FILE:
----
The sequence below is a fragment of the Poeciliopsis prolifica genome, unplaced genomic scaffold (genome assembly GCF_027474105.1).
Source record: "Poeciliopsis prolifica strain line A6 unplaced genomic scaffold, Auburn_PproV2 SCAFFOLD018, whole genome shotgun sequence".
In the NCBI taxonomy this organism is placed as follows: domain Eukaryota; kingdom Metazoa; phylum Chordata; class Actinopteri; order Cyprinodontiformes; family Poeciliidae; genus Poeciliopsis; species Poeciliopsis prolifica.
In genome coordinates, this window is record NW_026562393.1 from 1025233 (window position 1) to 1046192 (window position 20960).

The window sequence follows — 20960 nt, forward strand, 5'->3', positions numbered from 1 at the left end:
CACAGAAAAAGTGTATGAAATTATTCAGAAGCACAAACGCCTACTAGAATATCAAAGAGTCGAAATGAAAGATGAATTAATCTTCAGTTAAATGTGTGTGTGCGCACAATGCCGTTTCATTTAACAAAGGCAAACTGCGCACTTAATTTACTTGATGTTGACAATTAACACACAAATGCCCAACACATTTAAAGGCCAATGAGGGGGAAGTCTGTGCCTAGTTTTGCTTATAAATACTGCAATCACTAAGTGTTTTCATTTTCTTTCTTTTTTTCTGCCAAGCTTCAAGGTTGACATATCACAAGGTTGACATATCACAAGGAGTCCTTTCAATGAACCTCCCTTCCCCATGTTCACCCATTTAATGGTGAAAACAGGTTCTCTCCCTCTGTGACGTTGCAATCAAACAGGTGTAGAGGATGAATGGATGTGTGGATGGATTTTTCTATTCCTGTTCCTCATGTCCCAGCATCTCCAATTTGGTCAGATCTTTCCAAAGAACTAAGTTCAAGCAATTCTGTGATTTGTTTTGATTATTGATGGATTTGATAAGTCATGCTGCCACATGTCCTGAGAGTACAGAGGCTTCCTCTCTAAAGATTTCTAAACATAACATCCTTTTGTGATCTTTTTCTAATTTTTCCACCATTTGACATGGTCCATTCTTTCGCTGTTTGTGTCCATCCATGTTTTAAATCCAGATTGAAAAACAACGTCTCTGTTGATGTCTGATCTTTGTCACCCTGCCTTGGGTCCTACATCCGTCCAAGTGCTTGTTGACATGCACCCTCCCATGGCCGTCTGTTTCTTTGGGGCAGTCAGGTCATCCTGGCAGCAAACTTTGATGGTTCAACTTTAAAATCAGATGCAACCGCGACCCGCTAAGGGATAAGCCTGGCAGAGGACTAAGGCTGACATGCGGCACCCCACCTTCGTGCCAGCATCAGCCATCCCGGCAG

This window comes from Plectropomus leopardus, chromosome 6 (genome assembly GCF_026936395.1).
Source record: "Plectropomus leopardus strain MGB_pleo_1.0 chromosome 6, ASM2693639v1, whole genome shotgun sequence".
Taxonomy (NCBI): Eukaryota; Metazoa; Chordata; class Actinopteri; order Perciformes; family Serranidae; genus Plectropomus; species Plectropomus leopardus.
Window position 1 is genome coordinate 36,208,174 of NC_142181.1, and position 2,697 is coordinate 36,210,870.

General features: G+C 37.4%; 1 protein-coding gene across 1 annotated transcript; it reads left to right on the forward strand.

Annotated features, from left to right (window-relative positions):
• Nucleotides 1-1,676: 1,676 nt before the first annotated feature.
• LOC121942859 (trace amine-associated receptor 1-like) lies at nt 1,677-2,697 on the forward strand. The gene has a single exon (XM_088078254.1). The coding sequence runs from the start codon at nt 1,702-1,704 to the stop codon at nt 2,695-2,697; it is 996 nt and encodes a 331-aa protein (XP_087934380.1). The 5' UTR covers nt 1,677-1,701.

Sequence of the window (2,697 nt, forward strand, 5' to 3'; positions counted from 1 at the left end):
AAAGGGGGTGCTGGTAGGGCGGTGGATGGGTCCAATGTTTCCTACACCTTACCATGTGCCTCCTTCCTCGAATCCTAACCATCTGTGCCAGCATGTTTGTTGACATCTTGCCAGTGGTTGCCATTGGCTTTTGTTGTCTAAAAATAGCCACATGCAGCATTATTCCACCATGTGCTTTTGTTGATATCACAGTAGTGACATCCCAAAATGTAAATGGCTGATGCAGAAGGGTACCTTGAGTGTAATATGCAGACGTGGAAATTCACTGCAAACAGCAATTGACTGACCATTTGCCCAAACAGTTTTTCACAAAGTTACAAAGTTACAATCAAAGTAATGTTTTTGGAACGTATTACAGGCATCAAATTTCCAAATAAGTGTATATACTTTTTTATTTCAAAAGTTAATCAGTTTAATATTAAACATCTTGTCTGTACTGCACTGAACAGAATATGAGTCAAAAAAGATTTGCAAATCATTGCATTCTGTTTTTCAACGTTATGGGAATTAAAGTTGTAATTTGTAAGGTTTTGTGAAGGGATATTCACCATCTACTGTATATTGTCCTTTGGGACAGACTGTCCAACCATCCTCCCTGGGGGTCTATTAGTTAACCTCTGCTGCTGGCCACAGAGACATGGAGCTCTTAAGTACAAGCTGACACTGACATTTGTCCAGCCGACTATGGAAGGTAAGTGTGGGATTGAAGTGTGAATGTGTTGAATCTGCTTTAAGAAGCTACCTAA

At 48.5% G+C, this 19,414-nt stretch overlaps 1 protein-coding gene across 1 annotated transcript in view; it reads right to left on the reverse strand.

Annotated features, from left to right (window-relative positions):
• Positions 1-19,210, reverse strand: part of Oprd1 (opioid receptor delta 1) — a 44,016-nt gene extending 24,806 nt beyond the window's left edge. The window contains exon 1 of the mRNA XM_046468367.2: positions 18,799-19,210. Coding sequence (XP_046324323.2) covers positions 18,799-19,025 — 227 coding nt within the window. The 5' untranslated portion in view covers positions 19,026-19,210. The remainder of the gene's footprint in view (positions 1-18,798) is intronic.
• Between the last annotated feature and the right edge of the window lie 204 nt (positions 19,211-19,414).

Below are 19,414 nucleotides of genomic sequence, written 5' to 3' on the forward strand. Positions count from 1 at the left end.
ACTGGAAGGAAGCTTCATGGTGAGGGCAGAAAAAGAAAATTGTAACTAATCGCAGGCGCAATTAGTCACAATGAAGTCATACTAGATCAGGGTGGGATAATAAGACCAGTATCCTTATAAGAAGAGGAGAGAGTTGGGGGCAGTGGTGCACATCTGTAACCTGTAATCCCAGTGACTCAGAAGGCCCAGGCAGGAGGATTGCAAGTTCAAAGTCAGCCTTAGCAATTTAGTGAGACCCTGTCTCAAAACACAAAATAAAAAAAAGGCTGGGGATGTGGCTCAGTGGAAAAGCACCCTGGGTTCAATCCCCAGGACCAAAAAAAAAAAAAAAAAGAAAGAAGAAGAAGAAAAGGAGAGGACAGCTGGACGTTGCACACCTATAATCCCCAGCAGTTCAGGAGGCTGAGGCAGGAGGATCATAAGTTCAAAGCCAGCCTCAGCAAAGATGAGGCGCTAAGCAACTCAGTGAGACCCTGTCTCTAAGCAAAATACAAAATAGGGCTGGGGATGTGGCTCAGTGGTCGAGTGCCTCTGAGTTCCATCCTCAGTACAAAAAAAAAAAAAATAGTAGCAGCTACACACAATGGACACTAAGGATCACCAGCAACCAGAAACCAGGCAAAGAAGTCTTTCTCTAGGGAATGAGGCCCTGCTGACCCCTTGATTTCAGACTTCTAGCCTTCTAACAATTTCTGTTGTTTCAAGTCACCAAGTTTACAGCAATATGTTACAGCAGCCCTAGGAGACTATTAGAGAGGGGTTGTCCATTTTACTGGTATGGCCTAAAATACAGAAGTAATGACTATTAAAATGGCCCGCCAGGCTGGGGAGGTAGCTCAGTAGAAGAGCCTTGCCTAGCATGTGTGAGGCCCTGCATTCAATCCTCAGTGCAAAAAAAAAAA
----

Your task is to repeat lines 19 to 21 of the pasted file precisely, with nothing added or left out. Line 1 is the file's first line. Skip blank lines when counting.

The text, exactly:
• Positions 1-19,210, reverse strand: part of Oprd1 (opioid receptor delta 1) — a 44,016-nt gene extending 24,806 nt beyond the window's left edge. The window contains exon 1 of the mRNA XM_046468367.2: positions 18,799-19,210. Coding sequence (XP_046324323.2) covers positions 18,799-19,025 — 227 coding nt within the window. The 5' untranslated portion in view covers positions 19,026-19,210. The remainder of the gene's footprint in view (positions 1-18,798) is intronic.
• Between the last annotated feature and the right edge of the window lie 204 nt (positions 19,211-19,414).

Below are 19,414 nucleotides of genomic sequence, written 5' to 3' on the forward strand. Positions count from 1 at the left end.